A 1970 documentary about the rising power of the Soviet Navy by of all people, the U.S. Navy. I assume the target audience was U.S. Senators just before budget time.
The Regional Planning Association of America produced this film in the late 1930’s, hoping to put an end to the growth of large overcrowded cities and instead promote new suburban communities better suited to the needs and well-being of people.
Whatâ€™s interesting is that the idealized suburb/cities presented in the film are all walkable and bikeable. Autos are part of the urban disaster that is to be left behind by progress. We see from the air the familiar cul-de-sacs of todayâ€™s America but there are no six-lane arterial roads, no massive shopping centers with enormous parking lots. Kids ride around on bicycles along paths that look very much like what you see in the Netherlands of today, and in a few American cities such as Boulder, Colorado, or Davis, California.
Detroit at its peak in the late 1960s before the decline started in the early 70s.
From Mountainfilm in Telluride, a ragtag crew sails deep into a fjord in Greenland. The water channel, iced over for millenia, is open to exploration only because of global warming.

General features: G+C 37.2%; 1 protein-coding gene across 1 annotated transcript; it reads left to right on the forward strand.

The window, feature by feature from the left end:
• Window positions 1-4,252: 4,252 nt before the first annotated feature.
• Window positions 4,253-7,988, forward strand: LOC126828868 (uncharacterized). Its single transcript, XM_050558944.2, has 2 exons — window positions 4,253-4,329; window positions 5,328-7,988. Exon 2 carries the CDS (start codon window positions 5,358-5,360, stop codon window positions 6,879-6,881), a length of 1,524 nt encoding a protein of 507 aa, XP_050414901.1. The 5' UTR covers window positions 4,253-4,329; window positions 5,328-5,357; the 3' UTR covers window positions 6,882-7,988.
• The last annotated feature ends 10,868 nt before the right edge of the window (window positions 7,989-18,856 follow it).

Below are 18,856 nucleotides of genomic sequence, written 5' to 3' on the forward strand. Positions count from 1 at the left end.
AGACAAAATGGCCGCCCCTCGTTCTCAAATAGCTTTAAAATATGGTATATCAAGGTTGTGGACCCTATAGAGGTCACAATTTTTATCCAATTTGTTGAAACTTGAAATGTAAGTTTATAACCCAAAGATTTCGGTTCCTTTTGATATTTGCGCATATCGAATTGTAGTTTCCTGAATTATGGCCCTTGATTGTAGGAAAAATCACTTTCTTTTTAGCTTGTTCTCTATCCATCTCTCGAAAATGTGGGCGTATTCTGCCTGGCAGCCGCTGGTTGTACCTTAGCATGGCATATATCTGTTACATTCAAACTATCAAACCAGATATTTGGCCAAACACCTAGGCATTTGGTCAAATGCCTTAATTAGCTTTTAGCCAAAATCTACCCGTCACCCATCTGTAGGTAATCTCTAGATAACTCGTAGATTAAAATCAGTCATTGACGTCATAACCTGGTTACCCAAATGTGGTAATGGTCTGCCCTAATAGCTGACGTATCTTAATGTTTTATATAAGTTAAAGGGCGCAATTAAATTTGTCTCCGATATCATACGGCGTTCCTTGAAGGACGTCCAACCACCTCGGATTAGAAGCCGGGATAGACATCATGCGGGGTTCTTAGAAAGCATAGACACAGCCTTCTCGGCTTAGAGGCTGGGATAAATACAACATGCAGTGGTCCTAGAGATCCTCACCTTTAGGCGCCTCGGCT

An interesting full length documentary by Channel 4 about how close the west and the Soviet Union came to nuclear Armageddon in 1983. Reaganâ€™s rhetoric, $1 trillion in defense spending, Pershing II missiles, the new cruise missiles, a breakdown in Soviet detection technology (high altitude clouds set off Soviet early warning satellites), the American invasion of Grenada, a NATO communication war game, paranoia over the Nazi attack 1941 happening all over again, lack of understanding between both sides about each other (and a shortage of double agents) all brought both sides really close to nuclear war in 1983.
It mentions the SIOP which is the integrated plan for fighting a nuclear war. In Reaganâ€™s version, the expectation was that America would lost 150 million dead at a minimum.